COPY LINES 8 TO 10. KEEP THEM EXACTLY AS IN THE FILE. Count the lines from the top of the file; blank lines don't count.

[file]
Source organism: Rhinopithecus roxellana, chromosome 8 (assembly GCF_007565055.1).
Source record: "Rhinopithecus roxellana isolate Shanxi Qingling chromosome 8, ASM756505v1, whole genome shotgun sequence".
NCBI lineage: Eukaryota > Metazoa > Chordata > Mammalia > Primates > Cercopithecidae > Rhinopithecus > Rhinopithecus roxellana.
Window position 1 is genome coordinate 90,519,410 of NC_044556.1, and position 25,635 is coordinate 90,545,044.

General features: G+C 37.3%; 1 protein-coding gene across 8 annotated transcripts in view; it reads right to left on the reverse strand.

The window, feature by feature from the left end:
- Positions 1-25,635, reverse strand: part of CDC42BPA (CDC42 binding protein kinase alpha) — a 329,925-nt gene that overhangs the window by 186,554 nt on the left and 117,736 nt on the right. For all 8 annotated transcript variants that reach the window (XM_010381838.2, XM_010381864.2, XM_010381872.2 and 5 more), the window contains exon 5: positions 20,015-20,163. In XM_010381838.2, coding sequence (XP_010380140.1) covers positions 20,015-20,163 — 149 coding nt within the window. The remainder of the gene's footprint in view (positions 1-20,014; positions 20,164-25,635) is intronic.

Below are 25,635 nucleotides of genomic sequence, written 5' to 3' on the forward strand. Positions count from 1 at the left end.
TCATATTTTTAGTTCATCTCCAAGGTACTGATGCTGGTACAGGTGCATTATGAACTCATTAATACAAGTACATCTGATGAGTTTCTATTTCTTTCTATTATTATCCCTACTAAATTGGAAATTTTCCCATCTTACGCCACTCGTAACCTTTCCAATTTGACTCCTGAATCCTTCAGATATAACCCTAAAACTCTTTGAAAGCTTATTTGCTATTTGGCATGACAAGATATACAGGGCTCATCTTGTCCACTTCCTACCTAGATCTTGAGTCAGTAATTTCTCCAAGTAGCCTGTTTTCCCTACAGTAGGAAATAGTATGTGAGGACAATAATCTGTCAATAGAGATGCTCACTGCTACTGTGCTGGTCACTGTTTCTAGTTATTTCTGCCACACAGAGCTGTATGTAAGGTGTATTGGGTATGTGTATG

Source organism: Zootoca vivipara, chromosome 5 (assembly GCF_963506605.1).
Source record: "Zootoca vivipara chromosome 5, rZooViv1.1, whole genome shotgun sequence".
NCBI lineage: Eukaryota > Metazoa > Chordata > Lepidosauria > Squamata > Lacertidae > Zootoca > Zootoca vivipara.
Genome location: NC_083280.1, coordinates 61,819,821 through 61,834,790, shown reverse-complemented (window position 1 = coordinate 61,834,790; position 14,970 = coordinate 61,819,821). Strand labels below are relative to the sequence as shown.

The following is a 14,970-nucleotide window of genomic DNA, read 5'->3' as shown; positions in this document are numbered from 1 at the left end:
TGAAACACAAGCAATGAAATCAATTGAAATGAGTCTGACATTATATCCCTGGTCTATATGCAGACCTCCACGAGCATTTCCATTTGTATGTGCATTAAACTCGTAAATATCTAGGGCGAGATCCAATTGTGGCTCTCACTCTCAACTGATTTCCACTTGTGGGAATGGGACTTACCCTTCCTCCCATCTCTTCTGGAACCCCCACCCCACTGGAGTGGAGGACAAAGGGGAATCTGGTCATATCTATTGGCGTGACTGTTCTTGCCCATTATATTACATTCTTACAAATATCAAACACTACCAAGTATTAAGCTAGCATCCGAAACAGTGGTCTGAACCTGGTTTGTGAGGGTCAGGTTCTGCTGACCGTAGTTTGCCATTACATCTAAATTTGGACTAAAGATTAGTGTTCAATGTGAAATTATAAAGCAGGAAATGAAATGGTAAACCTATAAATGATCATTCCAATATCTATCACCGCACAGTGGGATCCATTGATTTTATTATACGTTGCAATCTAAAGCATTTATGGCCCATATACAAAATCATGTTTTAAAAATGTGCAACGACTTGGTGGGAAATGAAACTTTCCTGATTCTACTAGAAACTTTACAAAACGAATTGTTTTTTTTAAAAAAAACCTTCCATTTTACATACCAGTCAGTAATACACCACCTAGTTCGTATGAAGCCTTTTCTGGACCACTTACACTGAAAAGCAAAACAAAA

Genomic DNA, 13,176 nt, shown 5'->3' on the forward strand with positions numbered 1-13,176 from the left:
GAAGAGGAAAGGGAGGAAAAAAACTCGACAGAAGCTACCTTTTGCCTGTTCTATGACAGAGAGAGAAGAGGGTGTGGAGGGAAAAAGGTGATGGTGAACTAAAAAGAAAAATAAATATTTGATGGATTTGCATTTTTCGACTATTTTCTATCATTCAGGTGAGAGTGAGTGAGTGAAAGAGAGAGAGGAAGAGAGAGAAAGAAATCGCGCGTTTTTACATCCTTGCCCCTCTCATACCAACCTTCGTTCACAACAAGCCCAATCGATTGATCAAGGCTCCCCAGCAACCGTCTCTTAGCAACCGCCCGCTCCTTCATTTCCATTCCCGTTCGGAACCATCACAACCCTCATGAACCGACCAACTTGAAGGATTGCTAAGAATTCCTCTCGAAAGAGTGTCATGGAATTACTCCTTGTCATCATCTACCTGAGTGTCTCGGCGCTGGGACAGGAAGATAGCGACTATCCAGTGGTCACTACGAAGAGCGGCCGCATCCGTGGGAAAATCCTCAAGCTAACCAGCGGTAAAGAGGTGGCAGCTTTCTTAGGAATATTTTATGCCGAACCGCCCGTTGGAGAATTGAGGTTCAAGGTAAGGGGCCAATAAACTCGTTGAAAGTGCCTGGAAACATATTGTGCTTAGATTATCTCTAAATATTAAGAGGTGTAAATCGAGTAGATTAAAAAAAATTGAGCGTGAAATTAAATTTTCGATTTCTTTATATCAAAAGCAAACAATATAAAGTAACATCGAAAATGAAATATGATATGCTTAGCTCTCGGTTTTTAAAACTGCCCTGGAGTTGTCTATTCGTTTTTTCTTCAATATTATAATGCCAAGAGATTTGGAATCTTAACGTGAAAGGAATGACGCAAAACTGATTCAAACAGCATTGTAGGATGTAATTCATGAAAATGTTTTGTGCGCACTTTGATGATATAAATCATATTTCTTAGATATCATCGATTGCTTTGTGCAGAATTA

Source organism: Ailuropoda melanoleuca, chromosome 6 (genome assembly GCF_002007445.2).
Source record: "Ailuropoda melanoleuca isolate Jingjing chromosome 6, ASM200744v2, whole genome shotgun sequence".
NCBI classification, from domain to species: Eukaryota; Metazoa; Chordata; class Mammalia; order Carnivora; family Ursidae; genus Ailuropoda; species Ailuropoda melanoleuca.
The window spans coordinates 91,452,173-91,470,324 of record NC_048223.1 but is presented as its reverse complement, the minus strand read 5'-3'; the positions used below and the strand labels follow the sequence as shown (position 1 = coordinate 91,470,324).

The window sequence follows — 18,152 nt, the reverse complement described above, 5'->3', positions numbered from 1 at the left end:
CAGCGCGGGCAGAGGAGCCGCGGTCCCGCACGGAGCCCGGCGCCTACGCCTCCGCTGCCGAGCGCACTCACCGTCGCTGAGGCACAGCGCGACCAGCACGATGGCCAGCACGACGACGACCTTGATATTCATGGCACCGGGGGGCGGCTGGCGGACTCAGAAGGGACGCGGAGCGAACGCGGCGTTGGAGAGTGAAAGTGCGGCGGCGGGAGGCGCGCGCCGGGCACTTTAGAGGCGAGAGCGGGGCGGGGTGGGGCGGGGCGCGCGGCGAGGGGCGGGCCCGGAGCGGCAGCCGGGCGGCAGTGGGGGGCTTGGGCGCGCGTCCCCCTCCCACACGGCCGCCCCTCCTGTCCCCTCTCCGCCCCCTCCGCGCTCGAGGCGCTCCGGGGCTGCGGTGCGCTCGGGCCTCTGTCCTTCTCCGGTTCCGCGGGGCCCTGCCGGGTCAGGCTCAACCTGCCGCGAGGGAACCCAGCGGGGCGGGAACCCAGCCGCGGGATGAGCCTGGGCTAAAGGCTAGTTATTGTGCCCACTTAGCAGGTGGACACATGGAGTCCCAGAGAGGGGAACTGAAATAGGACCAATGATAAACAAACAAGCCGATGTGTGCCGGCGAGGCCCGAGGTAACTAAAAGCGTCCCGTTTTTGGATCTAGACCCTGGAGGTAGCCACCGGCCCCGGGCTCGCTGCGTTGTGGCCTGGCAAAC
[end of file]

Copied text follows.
Below are 25,635 nucleotides of genomic sequence, written 5' to 3' on the forward strand. Positions count from 1 at the left end.
TCATATTTTTAGTTCATCTCCAAGGTACTGATGCTGGTACAGGTGCATTATGAACTCATTAATACAAGTACATCTGATGAGTTTCTATTTCTTTCTATTATTATCCCTACTAAATTGGAAATTTTCCCATCTTACGCCACTCGTAACCTTTCCAATTTGACTCCTGAATCCTTCAGATATAACCCTAAAACTCTTTGAAAGCTTATTTGCTATTTGGCATGACAAGATATACAGGGCTCATCTTGTCCACTTCCTACCTAGATCTTGAGTCAGTAATTTCTCCAAGTAGCCTGTTTTCCCTACAGTAGGAAATAGTATGTGAGGACAATAATCTGTCAATAGAGATGCTCACTGCTACTGTGCTGGTCACTGTTTCTAGTTATTTCTGCCACACAGAGCTGTATGTAAGGTGTATTGGGTATGTGTATG

Source organism: Zootoca vivipara, chromosome 5 (assembly GCF_963506605.1).